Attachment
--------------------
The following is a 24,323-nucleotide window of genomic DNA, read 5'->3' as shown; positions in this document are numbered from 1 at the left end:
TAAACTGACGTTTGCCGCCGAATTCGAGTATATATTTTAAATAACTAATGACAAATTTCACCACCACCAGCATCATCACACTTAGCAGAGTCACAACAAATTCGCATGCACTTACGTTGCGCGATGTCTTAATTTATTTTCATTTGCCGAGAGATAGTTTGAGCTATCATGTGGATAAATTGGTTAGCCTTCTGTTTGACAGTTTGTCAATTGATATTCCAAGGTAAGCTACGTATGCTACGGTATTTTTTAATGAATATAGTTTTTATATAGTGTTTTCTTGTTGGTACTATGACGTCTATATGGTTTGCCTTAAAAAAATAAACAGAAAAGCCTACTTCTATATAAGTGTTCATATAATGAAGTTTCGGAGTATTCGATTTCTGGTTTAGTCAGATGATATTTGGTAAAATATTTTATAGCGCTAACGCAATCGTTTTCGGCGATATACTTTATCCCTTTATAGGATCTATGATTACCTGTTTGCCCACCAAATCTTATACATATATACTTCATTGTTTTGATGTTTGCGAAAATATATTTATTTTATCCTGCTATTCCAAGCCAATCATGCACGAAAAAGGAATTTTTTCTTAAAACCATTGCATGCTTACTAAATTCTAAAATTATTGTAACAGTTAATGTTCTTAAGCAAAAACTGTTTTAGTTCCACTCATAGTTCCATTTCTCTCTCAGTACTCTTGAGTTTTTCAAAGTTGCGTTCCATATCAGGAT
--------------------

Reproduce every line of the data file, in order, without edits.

The following is a 24,323-nucleotide window of genomic DNA, read 5'->3' as shown; positions in this document are numbered from 1 at the left end:
TAAACTGACGTTTGCCGCCGAATTCGAGTATATATTTTAAATAACTAATGACAAATTTCACCACCACCAGCATCATCACACTTAGCAGAGTCACAACAAATTCGCATGCACTTACGTTGCGCGATGTCTTAATTTATTTTCATTTGCCGAGAGATAGTTTGAGCTATCATGTGGATAAATTGGTTAGCCTTCTGTTTGACAGTTTGTCAATTGATATTCCAAGGTAAGCTACGTATGCTACGGTATTTTTTAATGAATATAGTTTTTATATAGTGTTTTCTTGTTGGTACTATGACGTCTATATGGTTTGCCTTAAAAAAATAAACAGAAAAGCCTACTTCTATATAAGTGTTCATATAATGAAGTTTCGGAGTATTCGATTTCTGGTTTAGTCAGATGATATTTGGTAAAATATTTTATAGCGCTAACGCAATCGTTTTCGGCGATATACTTTATCCCTTTATAGGATCTATGATTACCTGTTTGCCCACCAAATCTTATACATATATACTTCATTGTTTTGATGTTTGCGAAAATATATTTATTTTATCCTGCTATTCCAAGCCAATCATGCACGAAAAAGGAATTTTTTCTTAAAACCATTGCATGCTTACTAAATTCTAAAATTATTGTAACAGTTAATGTTCTTAAGCAAAAACTGTTTTAGTTCCACTCATAGTTCCATTTCTCTCTCAGTACTCTTGAGTTTTTCAAAGTTGCGTTCCATATCAGGAT